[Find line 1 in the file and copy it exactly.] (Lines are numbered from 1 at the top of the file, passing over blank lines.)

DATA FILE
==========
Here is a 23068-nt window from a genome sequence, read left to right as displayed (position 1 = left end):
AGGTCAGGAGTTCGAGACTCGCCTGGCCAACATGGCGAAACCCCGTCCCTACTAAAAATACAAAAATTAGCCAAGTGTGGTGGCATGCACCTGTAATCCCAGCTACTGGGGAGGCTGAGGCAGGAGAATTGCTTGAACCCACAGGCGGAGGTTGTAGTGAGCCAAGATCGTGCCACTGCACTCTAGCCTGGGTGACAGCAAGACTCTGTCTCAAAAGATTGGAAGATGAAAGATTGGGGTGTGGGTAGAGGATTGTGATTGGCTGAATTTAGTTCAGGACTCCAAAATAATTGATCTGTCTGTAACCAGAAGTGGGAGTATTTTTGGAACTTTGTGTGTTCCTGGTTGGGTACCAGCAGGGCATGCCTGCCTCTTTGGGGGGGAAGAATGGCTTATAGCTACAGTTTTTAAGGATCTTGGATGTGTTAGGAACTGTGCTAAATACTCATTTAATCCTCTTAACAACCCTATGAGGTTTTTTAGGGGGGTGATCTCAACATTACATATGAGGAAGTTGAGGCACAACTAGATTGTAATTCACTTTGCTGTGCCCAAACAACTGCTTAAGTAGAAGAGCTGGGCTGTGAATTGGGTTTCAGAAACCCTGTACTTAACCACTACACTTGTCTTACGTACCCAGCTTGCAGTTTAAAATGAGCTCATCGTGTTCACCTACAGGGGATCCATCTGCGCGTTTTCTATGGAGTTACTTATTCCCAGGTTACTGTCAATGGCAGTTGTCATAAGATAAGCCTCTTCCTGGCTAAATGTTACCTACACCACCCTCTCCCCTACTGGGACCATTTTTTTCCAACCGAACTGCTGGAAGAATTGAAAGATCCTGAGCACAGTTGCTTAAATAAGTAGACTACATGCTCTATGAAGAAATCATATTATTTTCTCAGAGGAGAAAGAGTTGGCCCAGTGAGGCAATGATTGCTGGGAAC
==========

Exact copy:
Here is a 23068-nt window from a genome sequence, read left to right as displayed (position 1 = left end):